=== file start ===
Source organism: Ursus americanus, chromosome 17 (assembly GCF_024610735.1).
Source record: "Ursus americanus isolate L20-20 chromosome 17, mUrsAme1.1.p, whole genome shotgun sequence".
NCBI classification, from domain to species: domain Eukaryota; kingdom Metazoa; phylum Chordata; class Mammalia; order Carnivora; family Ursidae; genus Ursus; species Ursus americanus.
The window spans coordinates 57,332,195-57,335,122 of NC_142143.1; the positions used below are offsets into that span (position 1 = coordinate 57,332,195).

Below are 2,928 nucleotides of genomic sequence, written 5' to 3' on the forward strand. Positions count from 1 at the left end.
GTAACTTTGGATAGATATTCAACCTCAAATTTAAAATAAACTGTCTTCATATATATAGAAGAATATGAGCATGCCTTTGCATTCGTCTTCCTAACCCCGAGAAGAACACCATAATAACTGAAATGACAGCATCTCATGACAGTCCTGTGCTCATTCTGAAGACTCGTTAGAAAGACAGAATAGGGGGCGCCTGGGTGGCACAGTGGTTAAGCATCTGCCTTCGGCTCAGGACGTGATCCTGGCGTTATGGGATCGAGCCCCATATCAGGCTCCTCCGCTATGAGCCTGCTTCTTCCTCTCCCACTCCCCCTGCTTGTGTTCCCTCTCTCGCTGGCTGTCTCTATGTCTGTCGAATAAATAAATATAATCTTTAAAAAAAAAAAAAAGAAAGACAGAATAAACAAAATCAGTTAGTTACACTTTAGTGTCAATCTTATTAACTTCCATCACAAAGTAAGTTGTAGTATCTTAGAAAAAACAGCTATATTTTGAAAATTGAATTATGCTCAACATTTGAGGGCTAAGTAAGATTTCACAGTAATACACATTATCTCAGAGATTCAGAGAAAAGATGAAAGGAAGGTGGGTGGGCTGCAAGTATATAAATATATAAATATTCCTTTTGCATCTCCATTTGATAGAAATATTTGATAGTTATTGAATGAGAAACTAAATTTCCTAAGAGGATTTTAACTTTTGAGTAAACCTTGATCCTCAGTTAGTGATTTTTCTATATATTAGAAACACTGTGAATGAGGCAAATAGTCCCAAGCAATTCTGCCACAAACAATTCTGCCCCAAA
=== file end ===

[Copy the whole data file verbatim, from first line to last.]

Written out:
Source organism: Ursus americanus, chromosome 17 (assembly GCF_024610735.1).
Source record: "Ursus americanus isolate L20-20 chromosome 17, mUrsAme1.1.p, whole genome shotgun sequence".
NCBI classification, from domain to species: domain Eukaryota; kingdom Metazoa; phylum Chordata; class Mammalia; order Carnivora; family Ursidae; genus Ursus; species Ursus americanus.
The window spans coordinates 57,332,195-57,335,122 of NC_142143.1; the positions used below are offsets into that span (position 1 = coordinate 57,332,195).

Below are 2,928 nucleotides of genomic sequence, written 5' to 3' on the forward strand. Positions count from 1 at the left end.
GTAACTTTGGATAGATATTCAACCTCAAATTTAAAATAAACTGTCTTCATATATATAGAAGAATATGAGCATGCCTTTGCATTCGTCTTCCTAACCCCGAGAAGAACACCATAATAACTGAAATGACAGCATCTCATGACAGTCCTGTGCTCATTCTGAAGACTCGTTAGAAAGACAGAATAGGGGGCGCCTGGGTGGCACAGTGGTTAAGCATCTGCCTTCGGCTCAGGACGTGATCCTGGCGTTATGGGATCGAGCCCCATATCAGGCTCCTCCGCTATGAGCCTGCTTCTTCCTCTCCCACTCCCCCTGCTTGTGTTCCCTCTCTCGCTGGCTGTCTCTATGTCTGTCGAATAAATAAATATAATCTTTAAAAAAAAAAAAAAGAAAGACAGAATAAACAAAATCAGTTAGTTACACTTTAGTGTCAATCTTATTAACTTCCATCACAAAGTAAGTTGTAGTATCTTAGAAAAAACAGCTATATTTTGAAAATTGAATTATGCTCAACATTTGAGGGCTAAGTAAGATTTCACAGTAATACACATTATCTCAGAGATTCAGAGAAAAGATGAAAGGAAGGTGGGTGGGCTGCAAGTATATAAATATATAAATATTCCTTTTGCATCTCCATTTGATAGAAATATTTGATAGTTATTGAATGAGAAACTAAATTTCCTAAGAGGATTTTAACTTTTGAGTAAACCTTGATCCTCAGTTAGTGATTTTTCTATATATTAGAAACACTGTGAATGAGGCAAATAGTCCCAAGCAATTCTGCCACAAACAATTCTGCCCCAAA